As the government executes its solutions, it is also paramount to carry the people along and show them that you have executed on your promises. These will bring a government closer to its people.
A lot of SMEs and organisations suffer from proper communication with staff, which leads to friction. In what ways would you suggest this could be corrected?
It is embedded in the culture of the organization; culture is a collective effort of everyone involved in that organisation or SLA. So, if it is part of your core values as an organisation to communicate effectively, then people will hold you up to it. Always go back to what your core values are and as leadership, consistently assess if you are living up to what you promised your staff.
People don’t want to be taken for granted or see you saying one thing and doing another. So, continuously assess and commit to your core values and culture as an organisation. Continuous assessment will also help you develop new strategies to improve your communication as an organisation.
What importance do great communication channels play in implementing marketing strategies?
It plays a significant role. Your target audience determines your channels, and your target audience also determines the style and language used in the communication process. Channels are very important in creating a communications strategy.
If you have the right message on the wrong channel, then you are meeting the wrong audience and your entire communication effort becomes futile. It is therefore important to ensure that your strategy is streamlined to ensure the use of the right channels to reach the right target audience.
As one who has served in different industries, what common communication challenge(s) have you observed in the corporate world?
Trusting the communication strategy process. A lot of times, communication strategy is a long-term game and people always want immediate results, and because they want immediate results, they are not patient enough to see the process through. ‘Rome was not built in one day.’ The brands we revere today have been many years in the making. However, when we look at these brands as case studies, we forget that there is a process they have gone through, mistakes have been made, they must have had to realign, reassess, evaluate at many different points for them to be spoken about today. What I find common to most organisations that I have worked with is the lack of patience to see the strategy process evolve.
How important is personal branding?
If you don’t tell a story about who you are, someone else will tell it. Personal Branding is very important; people must have an idea of what you stand for, especially if you are going to play in a field where you will be sought after. It is a way of sharing your values, mission, vision, and your objectives in life with the public. I find personal branding quite important, and I do not mean it as self-promoting.
Personal Branding is different from self-promoting, and I think it’s one of those things we might have gotten wrong, especially in this generation. There is a fast-paced self-promoting culture that has been prevalent in the past few years. I am not sure self-promoting is sustainable, but building a personal brand is something that should be sustainable and replicable, so it’s not a fluke.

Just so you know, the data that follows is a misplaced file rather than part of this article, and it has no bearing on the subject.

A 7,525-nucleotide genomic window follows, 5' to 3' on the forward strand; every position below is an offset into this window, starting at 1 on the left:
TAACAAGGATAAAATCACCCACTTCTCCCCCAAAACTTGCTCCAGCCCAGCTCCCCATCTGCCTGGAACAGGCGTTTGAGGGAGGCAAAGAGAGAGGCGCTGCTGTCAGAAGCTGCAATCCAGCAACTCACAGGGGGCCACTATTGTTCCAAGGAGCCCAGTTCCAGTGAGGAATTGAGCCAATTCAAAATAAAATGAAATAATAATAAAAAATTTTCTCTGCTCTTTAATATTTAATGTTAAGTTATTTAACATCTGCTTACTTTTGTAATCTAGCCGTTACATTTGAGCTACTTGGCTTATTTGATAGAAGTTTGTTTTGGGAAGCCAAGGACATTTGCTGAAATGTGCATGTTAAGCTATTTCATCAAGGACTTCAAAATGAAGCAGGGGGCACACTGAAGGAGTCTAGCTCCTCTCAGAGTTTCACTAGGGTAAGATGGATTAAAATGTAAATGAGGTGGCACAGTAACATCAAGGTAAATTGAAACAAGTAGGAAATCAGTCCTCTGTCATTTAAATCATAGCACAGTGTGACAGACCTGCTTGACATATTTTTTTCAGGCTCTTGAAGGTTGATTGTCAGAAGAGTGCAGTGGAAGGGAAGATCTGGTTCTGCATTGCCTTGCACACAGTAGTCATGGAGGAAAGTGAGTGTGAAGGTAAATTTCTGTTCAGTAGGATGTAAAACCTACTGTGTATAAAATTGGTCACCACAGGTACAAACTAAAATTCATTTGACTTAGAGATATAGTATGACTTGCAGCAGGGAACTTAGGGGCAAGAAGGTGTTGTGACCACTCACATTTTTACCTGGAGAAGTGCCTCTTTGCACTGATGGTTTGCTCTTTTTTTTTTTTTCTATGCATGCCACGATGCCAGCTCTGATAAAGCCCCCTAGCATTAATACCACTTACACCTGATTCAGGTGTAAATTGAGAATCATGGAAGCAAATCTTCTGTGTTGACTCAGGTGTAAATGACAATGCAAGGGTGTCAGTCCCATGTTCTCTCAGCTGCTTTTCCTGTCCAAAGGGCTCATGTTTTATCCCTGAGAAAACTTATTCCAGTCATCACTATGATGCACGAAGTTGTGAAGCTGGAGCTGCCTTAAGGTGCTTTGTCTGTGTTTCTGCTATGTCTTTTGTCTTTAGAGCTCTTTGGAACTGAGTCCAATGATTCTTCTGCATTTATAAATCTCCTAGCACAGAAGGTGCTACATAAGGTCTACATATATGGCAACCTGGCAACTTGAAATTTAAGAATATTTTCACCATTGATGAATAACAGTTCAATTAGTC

However, when you self-promote, it means you are relying on something that you must sell at that given point and that does not run deep to the character or core values that you have. Generally, for a more long-term top-of-mind awareness I would recommend personal branding.
You are passionate about helping younger women coming after you; in what ways are you doing this?
Yes, I am passionate about the younger generation, and I actively reach out to them through different circles. I am also a life coach and in my spare time, I take time out to coach a group of women. I am also a Gallop Certified Strength Coach and in my spare time, help women to identify their strengths, figure out things that are important to them and the things that make them unique. I also volunteer to mentor for a few organizations at home and abroad.
Asides mentoring, what other effective method can be used to bring and grow more women in this field?
I find that informal settings are good for gatherings and progressive conversations. I like to put myself in scenarios with the younger generation and hear them speak their truth without interruption. In doing so, they engage more, and are more open and welcoming.
I also think applying the right mentorship strategy is key. Mentoring is usually seen as top-down but there are different stages of mentoring, there is peer-to-peer mentoring and down-up mentoring. Applying the right strategy is also key.
What career or personal challenge has threatened to derail you so far?
Bureaucracy! I don’t like being in systems where the work is hard to get done, because there is a lot of bureaucracy within the system. However, I also understand that governance is put in place to ensure things work in a certain way. So, as I continue to grow and apply more of myself, I find innovative ways to surmount this challenge and prevent it from interfering with my productivity.
What does a typical day in your life look like?
I wake up in the morning, work out, take my kids to school, I go to work. Leave work at a certain time, have my reflective time where I read and just reflect. I deliberately spend time with my kids to find out how their day went. I enjoy reading, swimming, traveling, and talking with like-minded people.
If you were speaking with a young woman coming into this industry, what would you tell her that would help her succeed?
Brace yourself, you need to constantly prove yourself but don’t worry about it. Be patient and be willing to learn. Always keep an open mind. Finally, make sure you execute. An idea is only just an idea in your mind. You need to execute and in doing so, not only will you prove yourself to others, but also you will discover you have zero limits.